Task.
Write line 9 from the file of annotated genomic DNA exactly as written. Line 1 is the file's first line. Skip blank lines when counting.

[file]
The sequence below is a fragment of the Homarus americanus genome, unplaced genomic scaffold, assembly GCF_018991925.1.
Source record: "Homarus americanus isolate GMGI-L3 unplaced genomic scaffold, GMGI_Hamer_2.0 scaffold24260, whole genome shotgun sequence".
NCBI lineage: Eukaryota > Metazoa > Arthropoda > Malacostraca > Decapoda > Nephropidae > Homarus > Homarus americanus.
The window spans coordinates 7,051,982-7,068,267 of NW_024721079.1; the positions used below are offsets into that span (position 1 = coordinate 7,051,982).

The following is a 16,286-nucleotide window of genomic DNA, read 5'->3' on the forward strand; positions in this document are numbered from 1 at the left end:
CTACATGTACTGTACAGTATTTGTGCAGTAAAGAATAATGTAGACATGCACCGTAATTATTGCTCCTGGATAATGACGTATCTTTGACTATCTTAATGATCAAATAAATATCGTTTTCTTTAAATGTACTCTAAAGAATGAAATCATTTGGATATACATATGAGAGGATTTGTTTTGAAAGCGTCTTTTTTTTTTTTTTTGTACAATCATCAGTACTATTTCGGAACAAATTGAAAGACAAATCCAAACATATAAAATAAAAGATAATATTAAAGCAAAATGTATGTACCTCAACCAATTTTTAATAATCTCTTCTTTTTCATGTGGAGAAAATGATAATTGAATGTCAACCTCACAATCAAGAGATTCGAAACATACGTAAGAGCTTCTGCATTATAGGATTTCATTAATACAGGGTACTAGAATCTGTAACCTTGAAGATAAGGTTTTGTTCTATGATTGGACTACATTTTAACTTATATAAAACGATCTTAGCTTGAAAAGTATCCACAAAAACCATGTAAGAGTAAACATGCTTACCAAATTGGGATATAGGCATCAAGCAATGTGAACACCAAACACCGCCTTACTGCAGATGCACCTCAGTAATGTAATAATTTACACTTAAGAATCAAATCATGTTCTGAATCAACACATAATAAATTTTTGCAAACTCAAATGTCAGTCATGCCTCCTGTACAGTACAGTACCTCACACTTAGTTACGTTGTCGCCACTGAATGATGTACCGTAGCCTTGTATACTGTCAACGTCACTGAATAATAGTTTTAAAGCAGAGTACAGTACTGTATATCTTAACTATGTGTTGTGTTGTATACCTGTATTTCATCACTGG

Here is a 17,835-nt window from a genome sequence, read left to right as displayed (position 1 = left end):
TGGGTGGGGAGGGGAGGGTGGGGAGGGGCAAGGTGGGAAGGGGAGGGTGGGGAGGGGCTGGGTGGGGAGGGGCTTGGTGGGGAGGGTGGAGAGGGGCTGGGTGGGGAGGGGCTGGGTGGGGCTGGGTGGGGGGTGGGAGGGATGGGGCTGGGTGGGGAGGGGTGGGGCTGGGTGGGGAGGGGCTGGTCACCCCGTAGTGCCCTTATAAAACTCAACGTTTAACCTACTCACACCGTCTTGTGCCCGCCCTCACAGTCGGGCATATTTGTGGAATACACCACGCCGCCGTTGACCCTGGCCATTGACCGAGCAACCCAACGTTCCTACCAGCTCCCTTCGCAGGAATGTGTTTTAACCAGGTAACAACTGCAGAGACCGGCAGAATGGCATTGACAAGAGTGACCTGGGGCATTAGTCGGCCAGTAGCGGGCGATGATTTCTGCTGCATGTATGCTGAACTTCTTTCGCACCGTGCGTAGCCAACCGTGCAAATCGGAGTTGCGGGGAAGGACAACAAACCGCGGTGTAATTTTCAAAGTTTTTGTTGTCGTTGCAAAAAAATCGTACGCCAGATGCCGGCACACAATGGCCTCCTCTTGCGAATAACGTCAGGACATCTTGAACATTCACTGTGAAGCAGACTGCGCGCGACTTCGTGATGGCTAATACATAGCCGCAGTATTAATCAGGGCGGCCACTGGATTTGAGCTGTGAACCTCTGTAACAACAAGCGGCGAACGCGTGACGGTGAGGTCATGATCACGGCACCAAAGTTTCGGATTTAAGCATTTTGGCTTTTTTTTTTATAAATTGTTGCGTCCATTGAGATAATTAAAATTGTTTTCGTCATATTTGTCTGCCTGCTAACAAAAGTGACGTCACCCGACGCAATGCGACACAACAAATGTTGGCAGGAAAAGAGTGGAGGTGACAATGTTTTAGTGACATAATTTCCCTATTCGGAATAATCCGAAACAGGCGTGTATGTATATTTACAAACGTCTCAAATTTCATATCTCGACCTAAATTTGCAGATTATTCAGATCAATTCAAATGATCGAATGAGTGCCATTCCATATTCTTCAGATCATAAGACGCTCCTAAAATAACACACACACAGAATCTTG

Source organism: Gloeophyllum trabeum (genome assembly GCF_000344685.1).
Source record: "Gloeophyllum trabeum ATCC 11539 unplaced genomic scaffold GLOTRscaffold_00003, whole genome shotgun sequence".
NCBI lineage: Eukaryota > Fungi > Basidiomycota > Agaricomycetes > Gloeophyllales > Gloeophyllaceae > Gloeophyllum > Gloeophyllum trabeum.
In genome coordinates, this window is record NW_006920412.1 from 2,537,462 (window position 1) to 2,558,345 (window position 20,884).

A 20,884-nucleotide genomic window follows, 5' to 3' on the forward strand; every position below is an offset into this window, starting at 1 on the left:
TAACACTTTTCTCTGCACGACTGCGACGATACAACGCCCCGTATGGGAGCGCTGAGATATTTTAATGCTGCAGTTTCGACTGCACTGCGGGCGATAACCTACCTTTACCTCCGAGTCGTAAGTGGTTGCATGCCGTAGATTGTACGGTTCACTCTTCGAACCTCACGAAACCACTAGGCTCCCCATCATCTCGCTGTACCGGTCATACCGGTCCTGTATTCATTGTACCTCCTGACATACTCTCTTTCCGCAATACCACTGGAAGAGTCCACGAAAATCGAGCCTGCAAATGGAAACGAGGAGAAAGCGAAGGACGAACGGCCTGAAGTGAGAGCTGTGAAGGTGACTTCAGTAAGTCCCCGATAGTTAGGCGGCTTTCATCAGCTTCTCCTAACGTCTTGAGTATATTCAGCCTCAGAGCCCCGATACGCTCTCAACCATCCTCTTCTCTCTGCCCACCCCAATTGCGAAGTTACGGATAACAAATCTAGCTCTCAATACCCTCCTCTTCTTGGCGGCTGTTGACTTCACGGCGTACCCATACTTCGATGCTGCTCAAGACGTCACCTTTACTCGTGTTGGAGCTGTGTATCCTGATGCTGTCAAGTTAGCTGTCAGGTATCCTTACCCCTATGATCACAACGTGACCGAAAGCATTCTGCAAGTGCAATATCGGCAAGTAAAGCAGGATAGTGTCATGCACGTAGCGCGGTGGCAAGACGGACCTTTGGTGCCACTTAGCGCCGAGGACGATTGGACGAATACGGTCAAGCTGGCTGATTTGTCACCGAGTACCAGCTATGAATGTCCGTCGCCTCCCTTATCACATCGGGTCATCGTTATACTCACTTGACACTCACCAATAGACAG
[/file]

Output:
Source organism: Gloeophyllum trabeum (genome assembly GCF_000344685.1).